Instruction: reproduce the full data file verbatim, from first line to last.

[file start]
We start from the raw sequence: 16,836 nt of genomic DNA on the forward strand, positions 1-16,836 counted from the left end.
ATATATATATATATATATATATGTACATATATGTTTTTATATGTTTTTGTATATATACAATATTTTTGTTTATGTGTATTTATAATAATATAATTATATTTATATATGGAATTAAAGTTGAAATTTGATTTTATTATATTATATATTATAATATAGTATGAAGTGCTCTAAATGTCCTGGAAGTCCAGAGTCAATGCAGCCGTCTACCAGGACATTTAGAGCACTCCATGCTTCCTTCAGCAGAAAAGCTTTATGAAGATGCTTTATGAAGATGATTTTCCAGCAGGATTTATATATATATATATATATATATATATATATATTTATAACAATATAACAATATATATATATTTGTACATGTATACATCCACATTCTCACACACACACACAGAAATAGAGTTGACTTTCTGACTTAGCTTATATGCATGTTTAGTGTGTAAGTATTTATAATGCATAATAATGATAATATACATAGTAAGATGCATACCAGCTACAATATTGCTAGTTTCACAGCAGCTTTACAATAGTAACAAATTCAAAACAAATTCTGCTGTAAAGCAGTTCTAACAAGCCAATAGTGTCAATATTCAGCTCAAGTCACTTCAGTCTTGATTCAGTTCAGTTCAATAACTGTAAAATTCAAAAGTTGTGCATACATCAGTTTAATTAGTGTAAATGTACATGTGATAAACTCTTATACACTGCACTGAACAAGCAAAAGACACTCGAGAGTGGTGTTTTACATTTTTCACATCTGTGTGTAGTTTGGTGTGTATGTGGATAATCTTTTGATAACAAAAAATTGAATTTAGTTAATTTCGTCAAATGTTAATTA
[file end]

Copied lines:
We start from the raw sequence: 16,836 nt of genomic DNA on the forward strand, positions 1-16,836 counted from the left end.
ATATATATATATATATATATATGTACATATATGTTTTTATATGTTTTTGTATATATACAATATTTTTGTTTATGTGTATTTATAATAATATAATTATATTTATATATGGAATTAAAGTTGAAATTTGATTTTATTATATTATATATTATAATATAGTATGAAGTGCTCTAAATGTCCTGGAAGTCCAGAGTCAATGCAGCCGTCTACCAGGACATTTAGAGCACTCCATGCTTCCTTCAGCAGAAAAGCTTTATGAAGATGCTTTATGAAGATGATTTTCCAGCAGGATTTATATATATATATATATATATATATATATATATTTATAACAATATAACAATATATATATATTTGTACATGTATACATCCACATTCTCACACACACACACAGAAATAGAGTTGACTTTCTGACTTAGCTTATATGCATGTTTAGTGTGTAAGTATTTATAATGCATAATAATGATAATATACATAGTAAGATGCATACCAGCTACAATATTGCTAGTTTCACAGCAGCTTTACAATAGTAACAAATTCAAAACAAATTCTGCTGTAAAGCAGTTCTAACAAGCCAATAGTGTCAATATTCAGCTCAAGTCACTTCAGTCTTGATTCAGTTCAGTTCAATAACTGTAAAATTCAAAAGTTGTGCATACATCAGTTTAATTAGTGTAAATGTACATGTGATAAACTCTTATACACTGCACTGAACAAGCAAAAGACACTCGAGAGTGGTGTTTTACATTTTTCACATCTGTGTGTAGTTTGGTGTGTATGTGGATAATCTTTTGATAACAAAAAATTGAATTTAGTTAATTTCGTCAAATGTTAATTA